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Evie
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PostPosted: Tue Mar 29, 2011 5:41 pm    Post subject: Proust  Reply with quote

I am about to embark upon Remembrance of Things Past, or In Search of Lost Time (depending on which translation you read).

Has anyone read it - or any of it?  I don't remember many discussions about Proust on the various incarnations of the board, but there must have been some.

I am wondering about translations.  I have downloaded a free edition to my Kindle, but can't find out which translation it is - I presume it is the Scott Moncrieff one.  I was reading about a recentish translation (2003) and am wondering whether that is regarded as better.  I will certainly read my free version, but wondered if anyone had an opinion.

Of course as someone with a degree in French, I ought to read it in the original!  But I am going to start off, at least, in English...

Anyone's thoughts very gratefully received, on the book itself, not just translations.  I know it is often regarded as the greatest novel of the 20th century, while others think it's tedious and pretentious.  I am looking forward to finding out what I think!


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chris-l



Joined: 27 Nov 2008
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PostPosted: Tue Mar 29, 2011 7:42 pm    Post subject: Reply with quote

Evie, I read the entire book (or set of books, maybe it should be), back in the late 1970s. I can be fairly sure of the dates, because I remember starting it before my third daughter was born, and she was toddling before I finished the final volume. That was the Scott Moncrieff  translation: I now have on my bookshelves the revised translation, still essentially Scott Moncreiff's work, but with revisions by Terence Kilmartin. The latter I treated myself to a few years ago, but have yet to read, so I cannot presume to comment on the comparative merits of the versions. I do clearly remember that the ones I actually read were library copies, and one of the volumes, despite having numerous date stamps in the front, still had uncut pages!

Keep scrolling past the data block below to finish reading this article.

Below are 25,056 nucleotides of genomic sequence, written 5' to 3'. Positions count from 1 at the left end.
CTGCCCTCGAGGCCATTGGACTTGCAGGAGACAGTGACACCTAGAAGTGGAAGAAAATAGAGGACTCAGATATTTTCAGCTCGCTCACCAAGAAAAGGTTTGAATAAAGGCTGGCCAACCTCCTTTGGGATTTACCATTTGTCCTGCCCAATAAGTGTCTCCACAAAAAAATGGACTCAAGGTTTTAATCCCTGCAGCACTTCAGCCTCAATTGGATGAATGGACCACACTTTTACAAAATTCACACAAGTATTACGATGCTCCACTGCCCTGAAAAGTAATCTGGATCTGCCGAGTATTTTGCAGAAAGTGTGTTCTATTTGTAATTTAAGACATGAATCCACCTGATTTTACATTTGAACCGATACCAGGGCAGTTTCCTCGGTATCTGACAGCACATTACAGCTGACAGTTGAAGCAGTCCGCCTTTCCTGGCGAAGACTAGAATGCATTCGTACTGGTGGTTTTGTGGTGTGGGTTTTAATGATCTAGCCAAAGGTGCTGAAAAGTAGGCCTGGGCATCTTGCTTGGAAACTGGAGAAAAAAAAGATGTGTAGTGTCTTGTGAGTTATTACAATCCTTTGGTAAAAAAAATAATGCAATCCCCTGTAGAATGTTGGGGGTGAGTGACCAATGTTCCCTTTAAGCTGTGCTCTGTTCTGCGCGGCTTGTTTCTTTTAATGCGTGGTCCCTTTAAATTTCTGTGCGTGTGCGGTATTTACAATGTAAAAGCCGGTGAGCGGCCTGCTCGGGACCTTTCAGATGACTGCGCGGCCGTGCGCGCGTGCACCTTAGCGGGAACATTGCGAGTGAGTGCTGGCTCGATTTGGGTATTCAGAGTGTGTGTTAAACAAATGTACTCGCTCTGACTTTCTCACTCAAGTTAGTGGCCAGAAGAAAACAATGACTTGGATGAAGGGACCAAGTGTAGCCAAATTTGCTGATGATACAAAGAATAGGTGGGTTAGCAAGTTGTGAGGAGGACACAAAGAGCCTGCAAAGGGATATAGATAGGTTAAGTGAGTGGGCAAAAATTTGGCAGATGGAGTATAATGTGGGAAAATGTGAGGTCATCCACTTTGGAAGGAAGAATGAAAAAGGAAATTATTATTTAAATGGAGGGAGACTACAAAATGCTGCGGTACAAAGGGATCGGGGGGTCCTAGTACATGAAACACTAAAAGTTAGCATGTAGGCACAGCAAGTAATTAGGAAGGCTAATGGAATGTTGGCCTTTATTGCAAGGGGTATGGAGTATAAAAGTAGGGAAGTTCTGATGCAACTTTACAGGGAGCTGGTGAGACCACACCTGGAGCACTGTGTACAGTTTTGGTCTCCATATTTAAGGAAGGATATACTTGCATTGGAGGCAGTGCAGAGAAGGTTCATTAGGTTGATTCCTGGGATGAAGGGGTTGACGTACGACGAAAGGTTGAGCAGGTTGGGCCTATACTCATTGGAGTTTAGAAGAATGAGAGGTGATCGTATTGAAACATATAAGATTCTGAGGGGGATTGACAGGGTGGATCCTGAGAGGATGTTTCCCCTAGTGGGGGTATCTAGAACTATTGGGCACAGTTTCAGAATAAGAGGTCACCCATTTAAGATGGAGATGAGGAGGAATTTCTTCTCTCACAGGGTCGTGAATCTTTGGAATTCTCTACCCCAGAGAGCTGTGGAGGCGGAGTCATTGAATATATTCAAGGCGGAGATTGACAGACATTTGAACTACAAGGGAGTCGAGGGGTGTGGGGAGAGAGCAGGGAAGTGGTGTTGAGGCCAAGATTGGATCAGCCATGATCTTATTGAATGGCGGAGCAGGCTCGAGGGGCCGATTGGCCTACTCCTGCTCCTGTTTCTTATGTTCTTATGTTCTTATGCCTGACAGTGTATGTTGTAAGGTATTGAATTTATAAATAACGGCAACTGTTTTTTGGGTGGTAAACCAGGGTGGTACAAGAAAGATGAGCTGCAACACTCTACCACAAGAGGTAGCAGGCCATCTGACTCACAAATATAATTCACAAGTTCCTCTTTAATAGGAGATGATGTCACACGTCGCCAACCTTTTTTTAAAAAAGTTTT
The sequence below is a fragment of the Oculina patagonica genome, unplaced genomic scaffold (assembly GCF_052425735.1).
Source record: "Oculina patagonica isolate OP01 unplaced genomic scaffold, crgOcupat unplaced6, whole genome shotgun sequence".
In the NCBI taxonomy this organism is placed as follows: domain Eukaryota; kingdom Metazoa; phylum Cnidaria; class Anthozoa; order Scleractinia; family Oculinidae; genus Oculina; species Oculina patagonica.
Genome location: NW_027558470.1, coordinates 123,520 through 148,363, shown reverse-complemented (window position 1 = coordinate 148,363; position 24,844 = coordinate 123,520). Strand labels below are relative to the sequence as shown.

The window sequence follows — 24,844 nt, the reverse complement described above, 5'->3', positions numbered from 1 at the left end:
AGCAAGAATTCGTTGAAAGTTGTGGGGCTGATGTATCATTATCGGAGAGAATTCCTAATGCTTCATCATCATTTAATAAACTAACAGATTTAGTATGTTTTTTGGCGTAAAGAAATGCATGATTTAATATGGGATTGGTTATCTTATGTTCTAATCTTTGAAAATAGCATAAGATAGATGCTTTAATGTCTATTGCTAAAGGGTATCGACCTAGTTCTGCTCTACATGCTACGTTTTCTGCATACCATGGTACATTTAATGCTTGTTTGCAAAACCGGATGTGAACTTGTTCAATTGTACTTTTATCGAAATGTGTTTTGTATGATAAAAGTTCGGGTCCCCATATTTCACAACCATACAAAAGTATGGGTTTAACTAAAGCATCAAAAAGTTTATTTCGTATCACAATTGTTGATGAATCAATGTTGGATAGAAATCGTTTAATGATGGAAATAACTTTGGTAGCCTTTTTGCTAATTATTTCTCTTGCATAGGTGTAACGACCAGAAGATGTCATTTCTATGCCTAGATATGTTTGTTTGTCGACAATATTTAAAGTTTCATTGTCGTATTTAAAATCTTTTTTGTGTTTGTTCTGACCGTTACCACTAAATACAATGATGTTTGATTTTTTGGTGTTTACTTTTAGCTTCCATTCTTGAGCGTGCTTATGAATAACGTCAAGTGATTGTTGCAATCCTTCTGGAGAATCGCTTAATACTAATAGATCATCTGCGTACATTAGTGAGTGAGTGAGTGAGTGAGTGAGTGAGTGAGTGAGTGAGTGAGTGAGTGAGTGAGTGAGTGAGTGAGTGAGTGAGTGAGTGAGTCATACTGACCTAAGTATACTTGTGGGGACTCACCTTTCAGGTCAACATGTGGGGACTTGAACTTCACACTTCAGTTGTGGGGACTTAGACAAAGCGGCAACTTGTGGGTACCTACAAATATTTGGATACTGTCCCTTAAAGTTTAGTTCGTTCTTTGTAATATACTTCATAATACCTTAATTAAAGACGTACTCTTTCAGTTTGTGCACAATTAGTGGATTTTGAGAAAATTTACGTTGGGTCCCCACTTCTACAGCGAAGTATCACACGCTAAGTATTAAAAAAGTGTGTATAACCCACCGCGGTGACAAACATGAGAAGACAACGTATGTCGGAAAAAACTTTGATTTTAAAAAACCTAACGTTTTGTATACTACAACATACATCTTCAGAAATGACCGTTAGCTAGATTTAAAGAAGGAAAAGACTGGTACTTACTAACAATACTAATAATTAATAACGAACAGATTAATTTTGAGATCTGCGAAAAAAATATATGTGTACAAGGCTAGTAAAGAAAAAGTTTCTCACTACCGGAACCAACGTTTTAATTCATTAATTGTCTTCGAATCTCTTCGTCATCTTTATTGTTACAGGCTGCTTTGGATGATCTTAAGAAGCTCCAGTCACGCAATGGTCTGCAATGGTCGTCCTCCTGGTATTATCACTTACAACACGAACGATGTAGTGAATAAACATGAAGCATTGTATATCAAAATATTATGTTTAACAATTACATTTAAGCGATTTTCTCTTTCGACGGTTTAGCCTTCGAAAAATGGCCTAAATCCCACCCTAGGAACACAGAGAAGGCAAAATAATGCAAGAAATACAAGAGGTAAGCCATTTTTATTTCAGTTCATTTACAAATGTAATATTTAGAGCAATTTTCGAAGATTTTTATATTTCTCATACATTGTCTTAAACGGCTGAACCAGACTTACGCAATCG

One of the things I promised myself I would do when I retired would be to read it in French, but so far I have not even laid my hands on any of the volumes in French, so that is a long way from happening. I might be tempted to read the English version again, but I don't think I would want to do it to any sort of deadline. It is very much a book to be savoured and enjoyed at leisure.


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Evie
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PostPosted: Tue Mar 29, 2011 8:05 pm    Post subject: Reply with quote

Thanks, Chris - good to know someone who's read it here, anyway, and maybe can share a few comments from time to time...  There was a completely new translation, apparently, which has good reviews, and I read an interesting comment that English has changed more than French in the last 100 years; I was thinking that the Scott Moncrieff language might be more appropriate, but this reviewer claimed that Proust's French is not as old-fashioned as SM's English, and that the new translation is more accurate.  I am going to read my free version, anyway, and see how I get on, and maybe have a look at the modern translation in a bookshop - won't spend money until I feel the need!